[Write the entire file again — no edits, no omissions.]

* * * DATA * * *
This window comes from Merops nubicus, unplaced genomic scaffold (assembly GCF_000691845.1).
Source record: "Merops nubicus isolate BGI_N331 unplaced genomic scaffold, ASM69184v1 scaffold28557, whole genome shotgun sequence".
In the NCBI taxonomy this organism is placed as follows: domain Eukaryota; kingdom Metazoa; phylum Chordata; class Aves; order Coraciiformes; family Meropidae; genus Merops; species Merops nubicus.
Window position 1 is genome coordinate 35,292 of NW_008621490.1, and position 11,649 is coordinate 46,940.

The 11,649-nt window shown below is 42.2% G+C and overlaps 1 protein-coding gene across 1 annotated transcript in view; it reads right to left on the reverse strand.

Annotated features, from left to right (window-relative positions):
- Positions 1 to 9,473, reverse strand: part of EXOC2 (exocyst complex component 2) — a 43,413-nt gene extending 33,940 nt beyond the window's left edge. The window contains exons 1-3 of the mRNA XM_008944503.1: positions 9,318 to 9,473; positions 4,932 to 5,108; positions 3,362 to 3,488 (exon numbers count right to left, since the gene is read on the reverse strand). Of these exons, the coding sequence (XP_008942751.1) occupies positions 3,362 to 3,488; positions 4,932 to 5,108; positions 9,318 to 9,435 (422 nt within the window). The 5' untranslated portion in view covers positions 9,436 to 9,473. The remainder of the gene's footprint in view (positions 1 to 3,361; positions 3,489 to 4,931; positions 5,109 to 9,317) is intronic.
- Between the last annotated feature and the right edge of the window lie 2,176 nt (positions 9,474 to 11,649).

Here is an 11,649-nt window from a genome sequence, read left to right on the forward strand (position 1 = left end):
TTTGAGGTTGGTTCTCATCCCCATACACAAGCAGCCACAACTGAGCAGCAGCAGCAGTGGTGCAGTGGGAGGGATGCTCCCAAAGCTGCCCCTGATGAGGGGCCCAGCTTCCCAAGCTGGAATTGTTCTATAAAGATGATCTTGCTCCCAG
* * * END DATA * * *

This window comes from Merops nubicus, unplaced genomic scaffold (assembly GCF_000691845.1).
Source record: "Merops nubicus isolate BGI_N331 unplaced genomic scaffold, ASM69184v1 scaffold28557, whole genome shotgun sequence".
In the NCBI taxonomy this organism is placed as follows: domain Eukaryota; kingdom Metazoa; phylum Chordata; class Aves; order Coraciiformes; family Meropidae; genus Merops; species Merops nubicus.
Window position 1 is genome coordinate 35,292 of NW_008621490.1, and position 11,649 is coordinate 46,940.

The 11,649-nt window shown below is 42.2% G+C and overlaps 1 protein-coding gene across 1 annotated transcript in view; it reads right to left on the reverse strand.

Annotated features, from left to right (window-relative positions):
- Positions 1 to 9,473, reverse strand: part of EXOC2 (exocyst complex component 2) — a 43,413-nt gene extending 33,940 nt beyond the window's left edge. The window contains exons 1-3 of the mRNA XM_008944503.1: positions 9,318 to 9,473; positions 4,932 to 5,108; positions 3,362 to 3,488 (exon numbers count right to left, since the gene is read on the reverse strand). Of these exons, the coding sequence (XP_008942751.1) occupies positions 3,362 to 3,488; positions 4,932 to 5,108; positions 9,318 to 9,435 (422 nt within the window). The 5' untranslated portion in view covers positions 9,436 to 9,473. The remainder of the gene's footprint in view (positions 1 to 3,361; positions 3,489 to 4,931; positions 5,109 to 9,317) is intronic.
- Between the last annotated feature and the right edge of the window lie 2,176 nt (positions 9,474 to 11,649).

Here is an 11,649-nt window from a genome sequence, read left to right on the forward strand (position 1 = left end):
TTTGAGGTTGGTTCTCATCCCCATACACAAGCAGCCACAACTGAGCAGCAGCAGCAGTGGTGCAGTGGGAGGGATGCTCCCAAAGCTGCCCCTGATGAGGGGCCCAGCTTCCCAAGCTGGAATTGTTCTATAAAGATGATCTTGCTCCCAG